Not long ago I asked you what we should do when we finally become completely debt free.

Some of you mentioned you would buy a house! (And we tried to, twice)

An RV? How about we just move from one apartment to the next instead?

So how did we celebrate the big event?

We took our kids out to eat to one of our favorite places and ordered $15 worth of food for the whole family.

hot diggity dog

We got hotdogs.

Best hotdogs I’ve ever had. (And I love hotdogs.)

It’s weird actually. We’ve been here before (debt free, pre-purchase of the minivan) but we had a mortgage then, too, and like people will point out – you don’t all think this is really “it” (debt free, no mortgage while still paying rent) and that’s ok.

For a long time I tried to convince you that what we were doing was the way to do it for everyone. Get on the bandwagon, friends! Dave Ramsey is talking!!

But being on this side of the fence I want to do less screaming about a goal and more working towards a happy medium fit for us; not everyone else.

A friend told me a quote this weekend – something about Maturity is accepting when things change (roughly) and I gaffed at it like; Ha! I Do Not Want To Be Mature, Thankyouverymuch.

When really I do. Very much, I want to be mature. I want to teach my kids what it means to be mature and what hard work really means. It’s not always a glass of champagne or dinner out because we’re tired. Or asking for 10 more minutes of sleep in the morning or whining that the floors don’t clean themselves. It’s not constant course correction on someone else – it’s course correcting myself so that the day (not far off) when I have to let go and send my babies in to their own {mature} lives they’ll have the framework, a foundation, to do so with grace and kindness and hopefully a helping of humility.

In related news: This was a convicting read for me this week: Motherhood is a calling, where your children rank (Thanks, Lisa!)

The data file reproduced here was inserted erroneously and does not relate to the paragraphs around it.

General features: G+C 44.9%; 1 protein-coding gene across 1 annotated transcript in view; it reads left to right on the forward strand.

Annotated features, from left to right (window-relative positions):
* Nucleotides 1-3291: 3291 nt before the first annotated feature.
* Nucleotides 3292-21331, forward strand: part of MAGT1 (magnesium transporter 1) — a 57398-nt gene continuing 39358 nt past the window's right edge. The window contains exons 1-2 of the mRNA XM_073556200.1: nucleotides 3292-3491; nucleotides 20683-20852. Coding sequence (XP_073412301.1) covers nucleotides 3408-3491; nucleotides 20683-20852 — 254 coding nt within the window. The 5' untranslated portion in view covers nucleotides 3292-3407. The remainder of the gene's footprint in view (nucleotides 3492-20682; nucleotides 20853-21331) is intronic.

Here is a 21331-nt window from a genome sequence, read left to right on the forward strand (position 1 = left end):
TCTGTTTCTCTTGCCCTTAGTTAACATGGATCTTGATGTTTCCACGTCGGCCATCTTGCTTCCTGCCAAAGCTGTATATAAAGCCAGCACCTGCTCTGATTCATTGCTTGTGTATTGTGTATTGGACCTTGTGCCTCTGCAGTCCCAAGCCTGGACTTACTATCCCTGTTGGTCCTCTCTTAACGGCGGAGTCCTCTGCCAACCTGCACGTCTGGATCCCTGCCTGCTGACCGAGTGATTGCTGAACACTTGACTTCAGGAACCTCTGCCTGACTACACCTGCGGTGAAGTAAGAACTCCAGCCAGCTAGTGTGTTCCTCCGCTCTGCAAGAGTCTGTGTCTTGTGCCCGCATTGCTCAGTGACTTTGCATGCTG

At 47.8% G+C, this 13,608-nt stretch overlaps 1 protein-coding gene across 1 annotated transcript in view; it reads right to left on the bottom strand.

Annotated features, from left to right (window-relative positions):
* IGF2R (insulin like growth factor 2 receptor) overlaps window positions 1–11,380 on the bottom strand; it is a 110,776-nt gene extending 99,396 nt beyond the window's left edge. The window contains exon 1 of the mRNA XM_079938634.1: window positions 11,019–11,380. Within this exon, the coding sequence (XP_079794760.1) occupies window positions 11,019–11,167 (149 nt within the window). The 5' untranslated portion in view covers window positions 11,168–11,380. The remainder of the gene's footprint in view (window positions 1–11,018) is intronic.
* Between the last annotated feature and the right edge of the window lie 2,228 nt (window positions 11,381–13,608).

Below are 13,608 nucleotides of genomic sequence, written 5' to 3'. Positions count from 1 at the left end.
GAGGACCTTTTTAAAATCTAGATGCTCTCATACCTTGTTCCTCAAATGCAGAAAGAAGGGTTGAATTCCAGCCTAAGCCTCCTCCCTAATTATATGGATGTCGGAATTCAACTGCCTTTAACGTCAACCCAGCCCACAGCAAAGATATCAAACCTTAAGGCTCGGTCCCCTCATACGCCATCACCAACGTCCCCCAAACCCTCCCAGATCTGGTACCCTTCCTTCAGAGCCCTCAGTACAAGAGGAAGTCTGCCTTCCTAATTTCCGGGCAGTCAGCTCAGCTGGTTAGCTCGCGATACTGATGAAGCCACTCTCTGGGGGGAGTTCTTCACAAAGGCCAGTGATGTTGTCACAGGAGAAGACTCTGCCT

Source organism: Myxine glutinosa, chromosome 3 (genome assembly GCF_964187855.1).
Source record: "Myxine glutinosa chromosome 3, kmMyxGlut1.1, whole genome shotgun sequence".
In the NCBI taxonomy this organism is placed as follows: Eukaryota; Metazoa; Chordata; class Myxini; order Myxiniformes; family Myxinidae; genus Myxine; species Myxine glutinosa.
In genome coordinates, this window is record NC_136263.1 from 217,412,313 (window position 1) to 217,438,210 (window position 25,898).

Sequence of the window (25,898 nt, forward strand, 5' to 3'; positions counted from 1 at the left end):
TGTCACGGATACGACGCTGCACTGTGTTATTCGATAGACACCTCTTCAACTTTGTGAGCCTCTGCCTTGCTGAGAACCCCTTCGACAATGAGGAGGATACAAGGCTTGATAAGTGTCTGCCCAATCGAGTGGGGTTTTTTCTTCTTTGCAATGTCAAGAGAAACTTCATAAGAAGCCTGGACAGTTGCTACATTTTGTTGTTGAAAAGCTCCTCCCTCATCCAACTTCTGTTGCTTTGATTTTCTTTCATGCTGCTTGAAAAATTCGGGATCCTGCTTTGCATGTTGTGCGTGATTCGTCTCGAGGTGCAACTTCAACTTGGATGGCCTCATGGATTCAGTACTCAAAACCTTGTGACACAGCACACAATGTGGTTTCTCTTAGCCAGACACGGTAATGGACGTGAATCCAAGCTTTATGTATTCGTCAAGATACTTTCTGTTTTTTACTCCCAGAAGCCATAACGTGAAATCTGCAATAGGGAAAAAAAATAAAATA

Which made me angry and ashamed at myself. A few years ago I wrote about dealing with the death of my {step}dad and how I wanted to stop being the victim in my own life. I still struggle with this. This coming SaturdayNext month is his birthday. Also the day we found our we were pregnant with our son 4 years ago. Dates and numbers, they’re my thing. Aug 6th. Sept 6th. My bad. I guess numbers/dates are getting away from me. Somehow letting this goes frees up all kinds of emotional space to create new memories and days to keep forever.

This will also be the calendar year of the 7th anniversary of my dad’s passing and the end of our 7th year of marriage.

I read once that life happens in 7 year increments. There are “rooms” we all live in for approx 7 years. Emotionally, physically, mentally … spiritually. That the course of our lives can pretty much (retrospectively) be broken up into seven year chunks.

I’m not that old so we’ll see how this works out but I’m pretty excited to be walking across a new threshold of time.

Only this time? I’m not going in blindfolded.

2 thoughts on “Celebrating

  1. I loved reading the link about motherhood, thank you! It made me realize where these feelings I’ve been having recently have stemmed from. It’s like society pities us mothers, especially the non-working variety of us!
    Also, I completely agree with the 7 year life-segment theory. Nearing my 35th birthday (a few months back) so many things were drawing to a close and I felt (and still feel) like I was nearing a threshold of newness. Weird? Maybe. But it’s pretty thrilling as well. It’s kinda like a snake shedding it’s skin or a crab/snail outgrowing it’s shell. We humans (myself included) sometimes forget that we are part of Nature as well!
    Anyway~ great post as always! <3

  2. Is my seven years up yet? I have no marker to note the beginning, but I’m ready to be done with this section. Shoot, I just heard a voice ask me what am I going to do to change it… crud.

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